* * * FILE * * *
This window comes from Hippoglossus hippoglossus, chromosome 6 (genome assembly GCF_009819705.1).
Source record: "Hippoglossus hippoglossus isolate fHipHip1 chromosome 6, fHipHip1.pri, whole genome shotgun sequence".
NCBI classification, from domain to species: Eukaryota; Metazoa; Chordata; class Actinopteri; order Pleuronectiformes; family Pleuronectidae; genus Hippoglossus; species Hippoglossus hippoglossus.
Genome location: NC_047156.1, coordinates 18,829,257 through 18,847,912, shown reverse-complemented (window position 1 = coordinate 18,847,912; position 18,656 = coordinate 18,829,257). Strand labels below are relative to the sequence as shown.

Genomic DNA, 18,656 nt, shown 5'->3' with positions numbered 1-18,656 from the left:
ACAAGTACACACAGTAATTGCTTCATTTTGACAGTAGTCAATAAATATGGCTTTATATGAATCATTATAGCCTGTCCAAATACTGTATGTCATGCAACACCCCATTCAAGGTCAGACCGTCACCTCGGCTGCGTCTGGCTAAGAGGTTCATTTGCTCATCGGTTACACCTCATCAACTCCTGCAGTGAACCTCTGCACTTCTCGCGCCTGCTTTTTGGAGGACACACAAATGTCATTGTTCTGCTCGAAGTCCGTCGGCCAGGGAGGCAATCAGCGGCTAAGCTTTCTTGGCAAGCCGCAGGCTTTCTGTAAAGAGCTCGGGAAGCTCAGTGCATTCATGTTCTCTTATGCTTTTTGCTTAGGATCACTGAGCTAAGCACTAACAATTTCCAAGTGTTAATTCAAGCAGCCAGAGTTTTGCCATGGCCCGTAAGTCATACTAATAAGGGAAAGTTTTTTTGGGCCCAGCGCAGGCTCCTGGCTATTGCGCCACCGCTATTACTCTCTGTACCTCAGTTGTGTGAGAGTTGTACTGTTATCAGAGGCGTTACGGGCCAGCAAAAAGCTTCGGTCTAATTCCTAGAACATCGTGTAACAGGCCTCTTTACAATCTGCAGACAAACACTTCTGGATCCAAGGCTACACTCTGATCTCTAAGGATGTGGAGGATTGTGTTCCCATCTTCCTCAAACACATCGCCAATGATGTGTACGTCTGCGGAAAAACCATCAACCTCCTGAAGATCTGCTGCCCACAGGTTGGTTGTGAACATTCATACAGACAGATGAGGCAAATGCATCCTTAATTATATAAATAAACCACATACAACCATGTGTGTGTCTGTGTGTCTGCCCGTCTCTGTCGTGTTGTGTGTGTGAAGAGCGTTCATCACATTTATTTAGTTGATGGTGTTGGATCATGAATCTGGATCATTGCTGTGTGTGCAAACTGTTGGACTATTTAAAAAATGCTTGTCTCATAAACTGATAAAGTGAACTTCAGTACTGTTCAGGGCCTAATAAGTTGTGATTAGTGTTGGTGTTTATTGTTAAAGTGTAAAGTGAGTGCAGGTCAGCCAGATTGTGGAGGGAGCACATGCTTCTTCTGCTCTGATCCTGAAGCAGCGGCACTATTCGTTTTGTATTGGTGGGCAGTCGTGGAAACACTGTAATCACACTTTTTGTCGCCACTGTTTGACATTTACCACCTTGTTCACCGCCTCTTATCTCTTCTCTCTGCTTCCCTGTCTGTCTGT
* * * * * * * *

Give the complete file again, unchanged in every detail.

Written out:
This window comes from Hippoglossus hippoglossus, chromosome 6 (genome assembly GCF_009819705.1).
Source record: "Hippoglossus hippoglossus isolate fHipHip1 chromosome 6, fHipHip1.pri, whole genome shotgun sequence".
NCBI classification, from domain to species: Eukaryota; Metazoa; Chordata; class Actinopteri; order Pleuronectiformes; family Pleuronectidae; genus Hippoglossus; species Hippoglossus hippoglossus.
Genome location: NC_047156.1, coordinates 18,829,257 through 18,847,912, shown reverse-complemented (window position 1 = coordinate 18,847,912; position 18,656 = coordinate 18,829,257). Strand labels below are relative to the sequence as shown.

Genomic DNA, 18,656 nt, shown 5'->3' with positions numbered 1-18,656 from the left:
ACAAGTACACACAGTAATTGCTTCATTTTGACAGTAGTCAATAAATATGGCTTTATATGAATCATTATAGCCTGTCCAAATACTGTATGTCATGCAACACCCCATTCAAGGTCAGACCGTCACCTCGGCTGCGTCTGGCTAAGAGGTTCATTTGCTCATCGGTTACACCTCATCAACTCCTGCAGTGAACCTCTGCACTTCTCGCGCCTGCTTTTTGGAGGACACACAAATGTCATTGTTCTGCTCGAAGTCCGTCGGCCAGGGAGGCAATCAGCGGCTAAGCTTTCTTGGCAAGCCGCAGGCTTTCTGTAAAGAGCTCGGGAAGCTCAGTGCATTCATGTTCTCTTATGCTTTTTGCTTAGGATCACTGAGCTAAGCACTAACAATTTCCAAGTGTTAATTCAAGCAGCCAGAGTTTTGCCATGGCCCGTAAGTCATACTAATAAGGGAAAGTTTTTTTGGGCCCAGCGCAGGCTCCTGGCTATTGCGCCACCGCTATTACTCTCTGTACCTCAGTTGTGTGAGAGTTGTACTGTTATCAGAGGCGTTACGGGCCAGCAAAAAGCTTCGGTCTAATTCCTAGAACATCGTGTAACAGGCCTCTTTACAATCTGCAGACAAACACTTCTGGATCCAAGGCTACACTCTGATCTCTAAGGATGTGGAGGATTGTGTTCCCATCTTCCTCAAACACATCGCCAATGATGTGTACGTCTGCGGAAAAACCATCAACCTCCTGAAGATCTGCTGCCCACAGGTTGGTTGTGAACATTCATACAGACAGATGAGGCAAATGCATCCTTAATTATATAAATAAACCACATACAACCATGTGTGTGTCTGTGTGTCTGCCCGTCTCTGTCGTGTTGTGTGTGTGAAGAGCGTTCATCACATTTATTTAGTTGATGGTGTTGGATCATGAATCTGGATCATTGCTGTGTGTGCAAACTGTTGGACTATTTAAAAAATGCTTGTCTCATAAACTGATAAAGTGAACTTCAGTACTGTTCAGGGCCTAATAAGTTGTGATTAGTGTTGGTGTTTATTGTTAAAGTGTAAAGTGAGTGCAGGTCAGCCAGATTGTGGAGGGAGCACATGCTTCTTCTGCTCTGATCCTGAAGCAGCGGCACTATTCGTTTTGTATTGGTGGGCAGTCGTGGAAACACTGTAATCACACTTTTTGTCGCCACTGTTTGACATTTACCACCTTGTTCACCGCCTCTTATCTCTTCTCTCTGCTTCCCTGTCTGTCTGT